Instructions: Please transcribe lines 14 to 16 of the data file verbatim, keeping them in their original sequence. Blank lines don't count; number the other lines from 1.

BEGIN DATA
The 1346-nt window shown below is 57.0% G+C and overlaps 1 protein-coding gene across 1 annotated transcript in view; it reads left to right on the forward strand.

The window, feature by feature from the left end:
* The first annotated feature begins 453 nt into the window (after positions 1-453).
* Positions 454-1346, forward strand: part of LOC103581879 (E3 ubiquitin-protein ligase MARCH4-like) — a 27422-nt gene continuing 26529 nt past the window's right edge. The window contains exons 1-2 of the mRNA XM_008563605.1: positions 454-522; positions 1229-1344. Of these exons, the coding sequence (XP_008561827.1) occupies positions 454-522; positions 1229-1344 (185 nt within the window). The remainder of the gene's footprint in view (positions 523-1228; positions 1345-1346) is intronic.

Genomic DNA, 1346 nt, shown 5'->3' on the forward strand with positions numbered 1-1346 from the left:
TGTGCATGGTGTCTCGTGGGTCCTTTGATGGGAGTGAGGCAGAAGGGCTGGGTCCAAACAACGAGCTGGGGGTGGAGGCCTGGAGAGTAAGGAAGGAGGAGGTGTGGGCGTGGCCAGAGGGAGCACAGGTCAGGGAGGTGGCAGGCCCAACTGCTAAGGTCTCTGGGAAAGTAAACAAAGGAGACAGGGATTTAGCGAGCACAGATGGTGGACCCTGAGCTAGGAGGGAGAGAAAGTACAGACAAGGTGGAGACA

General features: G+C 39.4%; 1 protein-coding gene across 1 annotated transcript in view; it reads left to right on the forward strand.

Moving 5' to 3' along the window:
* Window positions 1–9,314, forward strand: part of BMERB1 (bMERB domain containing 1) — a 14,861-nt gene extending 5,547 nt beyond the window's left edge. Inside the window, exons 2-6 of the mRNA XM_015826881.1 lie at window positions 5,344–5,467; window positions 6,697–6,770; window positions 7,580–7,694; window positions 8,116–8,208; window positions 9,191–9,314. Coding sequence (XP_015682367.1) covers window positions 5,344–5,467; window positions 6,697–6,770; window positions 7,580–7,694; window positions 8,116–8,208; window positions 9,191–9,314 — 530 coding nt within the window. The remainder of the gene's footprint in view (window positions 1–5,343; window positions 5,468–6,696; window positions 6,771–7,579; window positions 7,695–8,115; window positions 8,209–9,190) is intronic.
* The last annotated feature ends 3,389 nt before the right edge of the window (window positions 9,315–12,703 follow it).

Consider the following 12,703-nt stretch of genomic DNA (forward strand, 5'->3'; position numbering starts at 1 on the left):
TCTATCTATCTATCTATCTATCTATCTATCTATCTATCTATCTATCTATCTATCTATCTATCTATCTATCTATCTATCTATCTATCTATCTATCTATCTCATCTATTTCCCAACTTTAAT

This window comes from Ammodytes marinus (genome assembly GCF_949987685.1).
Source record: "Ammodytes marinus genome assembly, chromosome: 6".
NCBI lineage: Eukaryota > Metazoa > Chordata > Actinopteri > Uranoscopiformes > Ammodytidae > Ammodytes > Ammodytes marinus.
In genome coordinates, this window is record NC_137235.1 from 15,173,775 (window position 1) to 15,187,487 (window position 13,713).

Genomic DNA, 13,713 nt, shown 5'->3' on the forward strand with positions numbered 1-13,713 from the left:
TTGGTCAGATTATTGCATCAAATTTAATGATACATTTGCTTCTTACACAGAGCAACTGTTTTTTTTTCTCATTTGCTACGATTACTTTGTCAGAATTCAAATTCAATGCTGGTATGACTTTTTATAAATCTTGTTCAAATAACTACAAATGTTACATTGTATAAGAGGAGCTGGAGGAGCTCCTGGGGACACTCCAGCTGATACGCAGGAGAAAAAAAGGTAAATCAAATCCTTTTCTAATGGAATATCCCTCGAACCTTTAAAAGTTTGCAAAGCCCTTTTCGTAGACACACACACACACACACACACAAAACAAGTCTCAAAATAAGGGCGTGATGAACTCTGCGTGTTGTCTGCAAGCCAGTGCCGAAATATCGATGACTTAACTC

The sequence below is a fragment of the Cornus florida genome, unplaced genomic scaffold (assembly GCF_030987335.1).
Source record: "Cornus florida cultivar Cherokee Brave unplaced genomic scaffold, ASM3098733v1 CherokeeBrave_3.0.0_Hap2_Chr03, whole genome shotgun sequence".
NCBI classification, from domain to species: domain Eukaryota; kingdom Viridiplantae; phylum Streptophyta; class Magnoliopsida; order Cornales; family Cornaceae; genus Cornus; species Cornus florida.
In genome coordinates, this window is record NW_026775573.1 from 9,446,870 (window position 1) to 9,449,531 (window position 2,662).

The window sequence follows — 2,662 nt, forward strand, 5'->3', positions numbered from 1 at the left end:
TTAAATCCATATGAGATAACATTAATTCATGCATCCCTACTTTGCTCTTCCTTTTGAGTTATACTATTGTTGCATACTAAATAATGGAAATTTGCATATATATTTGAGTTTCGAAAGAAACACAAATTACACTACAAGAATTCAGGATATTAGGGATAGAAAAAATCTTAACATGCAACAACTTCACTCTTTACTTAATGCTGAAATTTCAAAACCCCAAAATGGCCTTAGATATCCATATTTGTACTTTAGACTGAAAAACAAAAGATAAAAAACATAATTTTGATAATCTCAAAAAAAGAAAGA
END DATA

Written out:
Source record: "Ammodytes marinus genome assembly, chromosome: 6".
NCBI lineage: Eukaryota > Metazoa > Chordata > Actinopteri > Uranoscopiformes > Ammodytidae > Ammodytes > Ammodytes marinus.
In genome coordinates, this window is record NC_137235.1 from 15,173,775 (window position 1) to 15,187,487 (window position 13,713).